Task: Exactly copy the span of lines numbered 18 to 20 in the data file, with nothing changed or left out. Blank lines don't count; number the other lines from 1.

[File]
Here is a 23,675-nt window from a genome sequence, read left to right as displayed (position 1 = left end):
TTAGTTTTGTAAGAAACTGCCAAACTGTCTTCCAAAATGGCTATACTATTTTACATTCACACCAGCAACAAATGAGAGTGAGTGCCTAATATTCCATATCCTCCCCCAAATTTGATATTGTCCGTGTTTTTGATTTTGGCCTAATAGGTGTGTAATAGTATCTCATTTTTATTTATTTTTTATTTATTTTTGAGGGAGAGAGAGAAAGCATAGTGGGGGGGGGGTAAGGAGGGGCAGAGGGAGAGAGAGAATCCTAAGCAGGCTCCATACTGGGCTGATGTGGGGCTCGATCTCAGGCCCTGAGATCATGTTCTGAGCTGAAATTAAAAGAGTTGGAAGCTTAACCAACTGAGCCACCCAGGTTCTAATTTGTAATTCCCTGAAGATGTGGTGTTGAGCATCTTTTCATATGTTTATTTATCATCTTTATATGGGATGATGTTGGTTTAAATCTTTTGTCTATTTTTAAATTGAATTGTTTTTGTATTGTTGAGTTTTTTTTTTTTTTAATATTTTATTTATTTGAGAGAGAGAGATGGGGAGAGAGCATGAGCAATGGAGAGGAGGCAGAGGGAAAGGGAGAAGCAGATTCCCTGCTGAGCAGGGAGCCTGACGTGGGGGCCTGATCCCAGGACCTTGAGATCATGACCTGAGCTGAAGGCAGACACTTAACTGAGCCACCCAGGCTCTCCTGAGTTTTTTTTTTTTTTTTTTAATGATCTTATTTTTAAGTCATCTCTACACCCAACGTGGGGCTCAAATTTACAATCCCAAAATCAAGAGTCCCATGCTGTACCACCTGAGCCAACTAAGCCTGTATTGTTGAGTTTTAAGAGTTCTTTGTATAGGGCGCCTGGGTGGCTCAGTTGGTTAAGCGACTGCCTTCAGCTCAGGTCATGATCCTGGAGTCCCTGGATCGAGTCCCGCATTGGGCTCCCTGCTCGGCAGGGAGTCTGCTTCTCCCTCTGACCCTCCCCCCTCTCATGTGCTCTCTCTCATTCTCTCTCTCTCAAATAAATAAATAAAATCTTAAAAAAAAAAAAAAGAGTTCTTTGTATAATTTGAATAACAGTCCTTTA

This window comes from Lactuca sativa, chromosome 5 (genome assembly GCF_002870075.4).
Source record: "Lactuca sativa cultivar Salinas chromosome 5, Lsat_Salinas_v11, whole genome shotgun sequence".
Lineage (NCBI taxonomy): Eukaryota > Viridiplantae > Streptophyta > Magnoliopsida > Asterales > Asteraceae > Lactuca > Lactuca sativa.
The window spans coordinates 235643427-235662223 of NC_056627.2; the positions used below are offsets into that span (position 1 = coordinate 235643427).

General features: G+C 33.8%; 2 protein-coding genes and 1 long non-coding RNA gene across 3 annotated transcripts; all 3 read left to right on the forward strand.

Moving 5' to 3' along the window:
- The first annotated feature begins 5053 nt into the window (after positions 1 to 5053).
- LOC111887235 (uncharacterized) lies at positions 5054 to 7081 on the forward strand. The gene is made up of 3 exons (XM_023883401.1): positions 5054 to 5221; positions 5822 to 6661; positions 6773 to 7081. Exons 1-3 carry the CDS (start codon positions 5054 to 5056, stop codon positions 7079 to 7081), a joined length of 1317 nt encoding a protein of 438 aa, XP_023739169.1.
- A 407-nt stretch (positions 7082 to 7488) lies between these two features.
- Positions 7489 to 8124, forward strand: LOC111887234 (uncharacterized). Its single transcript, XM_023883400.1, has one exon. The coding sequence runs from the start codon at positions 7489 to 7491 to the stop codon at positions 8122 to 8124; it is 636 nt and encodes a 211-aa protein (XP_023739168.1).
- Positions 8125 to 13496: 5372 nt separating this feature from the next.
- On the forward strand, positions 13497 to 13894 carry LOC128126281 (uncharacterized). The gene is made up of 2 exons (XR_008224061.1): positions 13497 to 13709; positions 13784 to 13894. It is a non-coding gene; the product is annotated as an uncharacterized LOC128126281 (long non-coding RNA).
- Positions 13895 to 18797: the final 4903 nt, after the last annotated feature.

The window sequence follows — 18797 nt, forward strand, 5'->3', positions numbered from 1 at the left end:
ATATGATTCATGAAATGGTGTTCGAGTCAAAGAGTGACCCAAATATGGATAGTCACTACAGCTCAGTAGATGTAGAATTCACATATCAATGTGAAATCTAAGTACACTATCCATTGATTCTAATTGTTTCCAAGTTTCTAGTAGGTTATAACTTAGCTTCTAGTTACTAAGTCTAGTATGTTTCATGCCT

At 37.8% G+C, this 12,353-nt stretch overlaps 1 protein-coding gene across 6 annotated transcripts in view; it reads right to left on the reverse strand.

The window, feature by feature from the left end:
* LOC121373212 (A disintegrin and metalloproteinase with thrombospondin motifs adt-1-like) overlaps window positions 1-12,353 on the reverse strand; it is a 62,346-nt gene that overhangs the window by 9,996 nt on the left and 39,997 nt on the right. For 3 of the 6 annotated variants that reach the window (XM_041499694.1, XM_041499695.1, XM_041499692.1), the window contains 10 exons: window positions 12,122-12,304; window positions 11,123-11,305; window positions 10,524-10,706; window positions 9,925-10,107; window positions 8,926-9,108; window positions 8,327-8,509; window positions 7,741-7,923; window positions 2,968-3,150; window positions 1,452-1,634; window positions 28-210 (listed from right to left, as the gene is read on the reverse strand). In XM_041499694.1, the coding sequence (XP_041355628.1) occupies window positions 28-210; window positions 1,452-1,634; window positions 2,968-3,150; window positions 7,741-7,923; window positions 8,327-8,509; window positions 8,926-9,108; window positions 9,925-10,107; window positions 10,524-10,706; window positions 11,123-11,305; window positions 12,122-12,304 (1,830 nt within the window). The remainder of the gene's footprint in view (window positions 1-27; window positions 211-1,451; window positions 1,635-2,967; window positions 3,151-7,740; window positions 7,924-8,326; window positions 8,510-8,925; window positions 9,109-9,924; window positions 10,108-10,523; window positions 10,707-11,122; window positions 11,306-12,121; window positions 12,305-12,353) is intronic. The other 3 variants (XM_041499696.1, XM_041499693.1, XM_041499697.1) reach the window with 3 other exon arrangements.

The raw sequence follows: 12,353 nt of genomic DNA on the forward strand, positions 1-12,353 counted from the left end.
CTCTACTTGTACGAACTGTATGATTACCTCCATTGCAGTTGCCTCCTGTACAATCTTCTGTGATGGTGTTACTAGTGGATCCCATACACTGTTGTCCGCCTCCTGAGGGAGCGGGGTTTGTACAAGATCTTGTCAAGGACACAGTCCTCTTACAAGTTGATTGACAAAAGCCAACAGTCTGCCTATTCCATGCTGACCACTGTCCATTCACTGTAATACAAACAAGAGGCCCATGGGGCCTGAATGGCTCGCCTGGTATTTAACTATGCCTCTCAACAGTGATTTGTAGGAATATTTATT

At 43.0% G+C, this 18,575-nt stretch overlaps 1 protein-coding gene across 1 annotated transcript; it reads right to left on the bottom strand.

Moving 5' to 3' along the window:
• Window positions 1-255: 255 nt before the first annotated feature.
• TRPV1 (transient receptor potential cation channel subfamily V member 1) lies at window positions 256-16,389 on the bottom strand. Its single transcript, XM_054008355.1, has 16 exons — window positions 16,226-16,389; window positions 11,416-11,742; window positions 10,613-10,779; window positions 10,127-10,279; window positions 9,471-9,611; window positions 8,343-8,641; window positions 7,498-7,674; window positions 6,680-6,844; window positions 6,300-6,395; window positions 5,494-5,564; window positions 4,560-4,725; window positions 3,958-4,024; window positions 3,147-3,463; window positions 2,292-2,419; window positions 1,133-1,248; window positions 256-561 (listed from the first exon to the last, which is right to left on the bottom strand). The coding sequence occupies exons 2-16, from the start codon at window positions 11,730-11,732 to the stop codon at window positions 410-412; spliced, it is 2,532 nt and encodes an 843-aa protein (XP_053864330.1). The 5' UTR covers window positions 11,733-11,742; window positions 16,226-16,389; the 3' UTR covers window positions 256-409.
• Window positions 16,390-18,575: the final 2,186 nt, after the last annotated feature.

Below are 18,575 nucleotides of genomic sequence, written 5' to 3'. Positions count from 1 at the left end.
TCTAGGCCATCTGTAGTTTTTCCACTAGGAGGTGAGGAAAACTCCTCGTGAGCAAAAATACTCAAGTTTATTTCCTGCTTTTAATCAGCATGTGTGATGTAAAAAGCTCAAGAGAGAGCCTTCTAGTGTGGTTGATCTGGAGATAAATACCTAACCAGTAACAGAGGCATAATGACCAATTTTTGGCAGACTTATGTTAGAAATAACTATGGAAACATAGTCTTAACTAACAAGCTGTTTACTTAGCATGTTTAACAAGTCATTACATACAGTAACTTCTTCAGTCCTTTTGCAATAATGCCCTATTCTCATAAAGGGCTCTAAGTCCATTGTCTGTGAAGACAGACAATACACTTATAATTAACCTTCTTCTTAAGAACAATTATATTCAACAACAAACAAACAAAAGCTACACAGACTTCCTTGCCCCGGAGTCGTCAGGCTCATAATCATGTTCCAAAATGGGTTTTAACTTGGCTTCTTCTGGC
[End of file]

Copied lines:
At 37.8% G+C, this 12,353-nt stretch overlaps 1 protein-coding gene across 6 annotated transcripts in view; it reads right to left on the reverse strand.

The window, feature by feature from the left end:
* LOC121373212 (A disintegrin and metalloproteinase with thrombospondin motifs adt-1-like) overlaps window positions 1-12,353 on the reverse strand; it is a 62,346-nt gene that overhangs the window by 9,996 nt on the left and 39,997 nt on the right. For 3 of the 6 annotated variants that reach the window (XM_041499694.1, XM_041499695.1, XM_041499692.1), the window contains 10 exons: window positions 12,122-12,304; window positions 11,123-11,305; window positions 10,524-10,706; window positions 9,925-10,107; window positions 8,926-9,108; window positions 8,327-8,509; window positions 7,741-7,923; window positions 2,968-3,150; window positions 1,452-1,634; window positions 28-210 (listed from right to left, as the gene is read on the reverse strand). In XM_041499694.1, the coding sequence (XP_041355628.1) occupies window positions 28-210; window positions 1,452-1,634; window positions 2,968-3,150; window positions 7,741-7,923; window positions 8,327-8,509; window positions 8,926-9,108; window positions 9,925-10,107; window positions 10,524-10,706; window positions 11,123-11,305; window positions 12,122-12,304 (1,830 nt within the window). The remainder of the gene's footprint in view (window positions 1-27; window positions 211-1,451; window positions 1,635-2,967; window positions 3,151-7,740; window positions 7,924-8,326; window positions 8,510-8,925; window positions 9,109-9,924; window positions 10,108-10,523; window positions 10,707-11,122; window positions 11,306-12,121; window positions 12,305-12,353) is intronic. The other 3 variants (XM_041499696.1, XM_041499693.1, XM_041499697.1) reach the window with 3 other exon arrangements.